The Public Health Service (PHS) Policy on Humane Care and Use of Laboratory Animals requires each Institutional Animal Care and Use Committee to review all projects using live vertebrate animals. The NIH Office of Laboratory Animal Welfare (OLAW) has interpreted the term "live vertebrate animal" to apply to egg-laying species only after hatching[1].

Although this is an imprecise stage for zebrafish it can be approximated at 72 hours post fertilization. Current OLAW interpretation of PHS policy considers zebrafish a vertebrate animal at all stages of development three days past fertilization. As such, formal ARC approval is required for zebrafish embryos after the third day of development.

Conversely, formal ARC approval of activities utilizing embryos of non-zebrafish, non-mammalian, oviparous (egg-laying) species is not required. However, if oviparous embryos will be permitted to hatch, or if embryos will be extracted from live-bearing species, submission of an ARC protocol is required. ARC approval is also required if adult animals will be maintained for the purpose of laying or fertilizing eggs.

Research with fertilized non-zebrafish, non-mammalian embryos in the final one-third of incubation requires the submission of an informational memo to the ARC stating the following:

  • The animal species to be studied[2].
  • A brief description of the research you will conduct using the embryos.
  • The source of the embryos (e.g., obtained from commercial aviaries, collected in the wild)[3].
  • An assurance that:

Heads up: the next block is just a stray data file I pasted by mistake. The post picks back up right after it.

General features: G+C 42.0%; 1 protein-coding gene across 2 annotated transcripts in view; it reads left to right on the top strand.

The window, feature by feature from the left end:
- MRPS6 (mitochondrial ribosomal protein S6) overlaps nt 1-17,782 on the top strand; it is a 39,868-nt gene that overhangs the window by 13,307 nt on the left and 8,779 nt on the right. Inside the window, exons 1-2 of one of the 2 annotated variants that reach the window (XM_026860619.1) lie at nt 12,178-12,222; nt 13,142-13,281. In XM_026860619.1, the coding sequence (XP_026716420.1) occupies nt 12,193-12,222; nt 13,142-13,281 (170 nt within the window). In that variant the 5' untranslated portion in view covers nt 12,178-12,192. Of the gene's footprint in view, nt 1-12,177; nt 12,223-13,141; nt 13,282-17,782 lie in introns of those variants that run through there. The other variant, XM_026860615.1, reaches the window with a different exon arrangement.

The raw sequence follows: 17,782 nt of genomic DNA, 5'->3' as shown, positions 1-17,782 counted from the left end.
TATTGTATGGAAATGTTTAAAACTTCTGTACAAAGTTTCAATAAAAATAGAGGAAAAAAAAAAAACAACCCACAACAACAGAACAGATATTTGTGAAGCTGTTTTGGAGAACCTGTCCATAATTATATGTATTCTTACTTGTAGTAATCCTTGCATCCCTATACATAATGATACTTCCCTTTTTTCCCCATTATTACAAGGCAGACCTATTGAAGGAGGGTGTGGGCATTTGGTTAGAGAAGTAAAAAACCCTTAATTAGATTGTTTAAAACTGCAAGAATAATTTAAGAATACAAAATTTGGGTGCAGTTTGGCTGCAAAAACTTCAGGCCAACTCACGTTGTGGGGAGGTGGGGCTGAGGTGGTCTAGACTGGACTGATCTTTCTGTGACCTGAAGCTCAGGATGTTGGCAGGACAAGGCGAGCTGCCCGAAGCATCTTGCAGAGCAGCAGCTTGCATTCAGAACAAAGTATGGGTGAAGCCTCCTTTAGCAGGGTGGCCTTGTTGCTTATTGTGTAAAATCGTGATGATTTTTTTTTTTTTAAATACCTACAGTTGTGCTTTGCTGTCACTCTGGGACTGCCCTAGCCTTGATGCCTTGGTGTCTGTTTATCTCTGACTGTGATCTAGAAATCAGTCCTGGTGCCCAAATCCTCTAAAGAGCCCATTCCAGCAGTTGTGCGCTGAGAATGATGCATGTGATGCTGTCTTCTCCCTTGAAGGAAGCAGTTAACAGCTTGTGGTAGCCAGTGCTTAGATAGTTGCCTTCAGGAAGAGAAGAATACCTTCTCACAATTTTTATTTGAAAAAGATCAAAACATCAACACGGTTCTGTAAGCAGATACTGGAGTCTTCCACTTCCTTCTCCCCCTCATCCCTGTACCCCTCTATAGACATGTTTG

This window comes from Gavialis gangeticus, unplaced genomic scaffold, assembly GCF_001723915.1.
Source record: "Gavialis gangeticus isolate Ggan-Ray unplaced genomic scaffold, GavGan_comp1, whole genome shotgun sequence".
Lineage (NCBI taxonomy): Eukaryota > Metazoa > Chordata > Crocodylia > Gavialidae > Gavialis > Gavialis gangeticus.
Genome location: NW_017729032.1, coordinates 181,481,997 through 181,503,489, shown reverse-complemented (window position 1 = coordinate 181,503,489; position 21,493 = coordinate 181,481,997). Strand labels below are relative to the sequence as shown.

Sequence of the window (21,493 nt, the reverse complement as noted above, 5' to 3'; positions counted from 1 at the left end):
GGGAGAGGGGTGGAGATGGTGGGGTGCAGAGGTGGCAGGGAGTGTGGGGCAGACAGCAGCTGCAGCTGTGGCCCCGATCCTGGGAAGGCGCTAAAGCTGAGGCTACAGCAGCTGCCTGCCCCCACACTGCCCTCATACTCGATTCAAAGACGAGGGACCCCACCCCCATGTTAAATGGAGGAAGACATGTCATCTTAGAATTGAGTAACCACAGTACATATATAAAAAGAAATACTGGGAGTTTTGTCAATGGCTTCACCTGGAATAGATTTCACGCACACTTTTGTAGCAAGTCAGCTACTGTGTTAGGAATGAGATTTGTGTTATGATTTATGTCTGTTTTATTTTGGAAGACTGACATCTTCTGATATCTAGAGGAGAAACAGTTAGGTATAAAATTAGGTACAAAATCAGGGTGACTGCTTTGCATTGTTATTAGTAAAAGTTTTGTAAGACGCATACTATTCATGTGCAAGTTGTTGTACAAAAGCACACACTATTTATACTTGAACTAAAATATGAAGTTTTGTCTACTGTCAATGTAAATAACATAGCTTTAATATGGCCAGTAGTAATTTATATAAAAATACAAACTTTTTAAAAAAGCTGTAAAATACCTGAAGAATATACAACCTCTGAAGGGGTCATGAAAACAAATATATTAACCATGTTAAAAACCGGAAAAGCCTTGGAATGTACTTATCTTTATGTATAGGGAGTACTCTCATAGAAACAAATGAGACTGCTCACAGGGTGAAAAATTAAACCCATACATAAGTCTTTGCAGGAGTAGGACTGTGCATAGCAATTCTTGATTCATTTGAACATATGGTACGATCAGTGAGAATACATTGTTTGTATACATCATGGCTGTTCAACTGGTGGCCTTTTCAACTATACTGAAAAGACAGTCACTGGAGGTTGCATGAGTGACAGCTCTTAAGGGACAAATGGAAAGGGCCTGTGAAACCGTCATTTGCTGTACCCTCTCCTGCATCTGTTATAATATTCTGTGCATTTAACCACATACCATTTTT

1. Embryos will not be permitted to hatch.
    2. If any embryos hatch unexpectedly, a member of the veterinary staff (x42571 or pager #96545) will be contacted immediately to euthanize the animal.
    3. In accordance with University Policy, all personnel handling embryos will submit a Medical History Questionnaire (MHQ) form to the Occupational Health Facility on an annual basis.

Please note that the ARC reserves the right to require additional information, including submission of a research protocol, if the Committee determines this is warranted.

Investigators using embryos injected with biohazardous agents or treated with carcinogens, radioisotopes, or covered DNA must meet the requirements of, and obtain appropriate approvals from, the Biosafety Officer and/or Radiation Safety Officer.

[1]  National Institutes of Health Office of Laboratory Animal Welfare FAQ
[2] Additional requirements may be enforced for the use of embryos of exotic, endangered, or restricted animal species. For information on use of embryos from these species, please contact the Division of Laboratory Animal Medicine (x42571).
[3] If eggs will be obtained from the wild, collection permits may be required from state, federal, or foreign regulatory agencies.


Approved 9/25/06; Revised 9/12/11
Replaces ARC Policy on Use of Avian Embryos 7/01